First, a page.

Organizations should invest in their workforce, offering training programs that enhance technical skills, foster leadership and build the soft skills crucial for more holistic cyber security roles. CREST certifications, for example, serve as valuable benchmarks for competence. However, a broader perspective on competency is necessary. While certifications are a cornerstone, diverse methods of measuring competency (such as hands-on experience, problem-solving abilities and continuous learning initiatives) should also be acknowledged and valued.

Industry competency and collaboration

To bolster national cyber security capabilities, a collaborative effort is imperative. Industry bodies like CREST play a pivotal role, offering platforms like the Skilled Persons Registry, which provides a global view of competency beyond CREST certifications. However, government and regulatory bodies must step in to further professionalize the sector. Establishing standards, fostering educational and career pathways, and incentivizing cyber security careers can make the field more appealing.

When it comes to growing national capability and capacity, government and regulators must play a larger part in professionalizing the industry, making it more attractive for people to forge a career in or change careers.

Governments and national cyber bodies must constantly strive to keep the skills gap from widening. The problem here is to continuously monitor what is being taught and trained, we must ask if the skills being taught today will even be relevant in five or ten years. It may take decades, or a generation, to build up the skill set required to face the challenges of the modern cyber security sector.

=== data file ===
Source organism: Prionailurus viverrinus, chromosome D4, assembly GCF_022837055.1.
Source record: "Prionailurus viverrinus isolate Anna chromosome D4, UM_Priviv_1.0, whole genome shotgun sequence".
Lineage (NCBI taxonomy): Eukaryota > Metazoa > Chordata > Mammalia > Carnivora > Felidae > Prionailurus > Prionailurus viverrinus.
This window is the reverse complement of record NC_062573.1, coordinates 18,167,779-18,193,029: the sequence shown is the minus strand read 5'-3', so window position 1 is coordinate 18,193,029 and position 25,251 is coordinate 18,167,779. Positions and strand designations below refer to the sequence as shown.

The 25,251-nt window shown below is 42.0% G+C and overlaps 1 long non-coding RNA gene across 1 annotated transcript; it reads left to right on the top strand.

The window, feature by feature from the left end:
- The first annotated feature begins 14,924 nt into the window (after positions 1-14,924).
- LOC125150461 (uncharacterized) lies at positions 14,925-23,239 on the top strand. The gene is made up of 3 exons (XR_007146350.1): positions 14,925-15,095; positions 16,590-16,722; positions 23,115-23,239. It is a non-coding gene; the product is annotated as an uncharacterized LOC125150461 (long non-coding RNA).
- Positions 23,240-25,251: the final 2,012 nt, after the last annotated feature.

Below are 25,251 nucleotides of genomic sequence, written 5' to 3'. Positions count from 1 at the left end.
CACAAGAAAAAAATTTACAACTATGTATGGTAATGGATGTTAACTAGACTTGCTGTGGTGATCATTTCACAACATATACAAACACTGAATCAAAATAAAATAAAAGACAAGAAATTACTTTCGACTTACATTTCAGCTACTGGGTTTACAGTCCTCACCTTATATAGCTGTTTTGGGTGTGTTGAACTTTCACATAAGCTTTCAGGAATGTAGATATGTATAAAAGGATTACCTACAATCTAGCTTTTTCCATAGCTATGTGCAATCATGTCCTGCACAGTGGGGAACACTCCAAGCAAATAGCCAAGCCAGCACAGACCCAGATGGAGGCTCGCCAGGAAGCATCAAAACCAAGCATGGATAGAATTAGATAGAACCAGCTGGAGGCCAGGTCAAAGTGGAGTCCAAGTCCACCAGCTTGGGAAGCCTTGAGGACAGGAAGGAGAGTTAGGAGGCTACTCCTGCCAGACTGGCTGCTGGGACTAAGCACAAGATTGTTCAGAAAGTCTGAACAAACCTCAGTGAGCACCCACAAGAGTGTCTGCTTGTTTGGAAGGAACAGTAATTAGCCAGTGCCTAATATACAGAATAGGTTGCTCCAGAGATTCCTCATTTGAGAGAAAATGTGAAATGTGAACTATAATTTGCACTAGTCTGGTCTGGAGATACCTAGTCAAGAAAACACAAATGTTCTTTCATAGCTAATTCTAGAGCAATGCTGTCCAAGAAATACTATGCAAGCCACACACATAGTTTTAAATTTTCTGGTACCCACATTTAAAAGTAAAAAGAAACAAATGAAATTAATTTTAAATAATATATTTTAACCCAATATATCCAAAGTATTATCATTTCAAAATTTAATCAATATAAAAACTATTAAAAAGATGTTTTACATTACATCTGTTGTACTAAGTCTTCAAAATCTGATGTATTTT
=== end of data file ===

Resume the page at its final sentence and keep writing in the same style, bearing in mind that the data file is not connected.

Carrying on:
We must address the question of whether the skills being developed will be right for the future in the face of unprecedented advancements in technology – including the likes of AI and quantum computing, for example. Governments tend to work on a three- to five-year timeline for campaigns such as cyber recruitment programs – and that simply isn’t long enough.

A holistic view of competency transcends certifications. Emphasizing practical skills, fostering mentorship programs and encouraging industry collaboration can bridge the gap between theoretical knowledge and real-world application. This collaborative approach aligns with the industry’s rapid evolution, ensuring professionals are equipped to effectively handle diverse and sophisticated cyber threats.

Banish burnout

Burnout is a very real problem in the cyber sector. A 2022 study, for example, found that 66% of US and Europe-based security sector respondents experienced significant levels of stress at work. Meanwhile, the Chartered Institute of Information Security’s (CIISec) 2022-2023 state of the profession report showed that nearly a quarter (22%) of respondents work more than 48 hours per week.

Stress and fatigue certainly contribute to missing flags and breaches, and the ever-increasing volume of attack attempts only contributes to people feeling overworked and overwhelmed. Add in the fast pace of start-up culture, and it’s clear a renewed focus on staff wellbeing is required if we are to retain those we’ve spent a great deal of time and energy in training.

READ: The importance of mental health in cyber security

CyberMindz is at the forefront of helping employers and employees with their mental health. Confronted with “the intense work demands of an industry that involves often 24/7 vigilance against a growing tide of cyber threats,” CyberMindz was set up to offer direct support to employees to restore and rebuild their emotional and cognitive health and alleviate suffering.

There is hope – for example, in the form of CyberMindz’ 36-month Staff Retention and Optimization Plan – which lays the groundwork for long-term mental wellbeing and burnout avoidance.

As the digital landscape evolves, the need for a bigger, more inclusive cyber security workforce becomes increasingly pronounced. Strategies to attract, retain and develop competent professionals must pivot towards inclusivity, competency-based assessments and a collaborative industry approach.

While certifications like those offered by CREST are crucial competency benchmarks, a broader view of competency and a concerted effort from various stakeholders are key to shaping a dynamic and resilient cyber security workforce capable of safeguarding our digital future.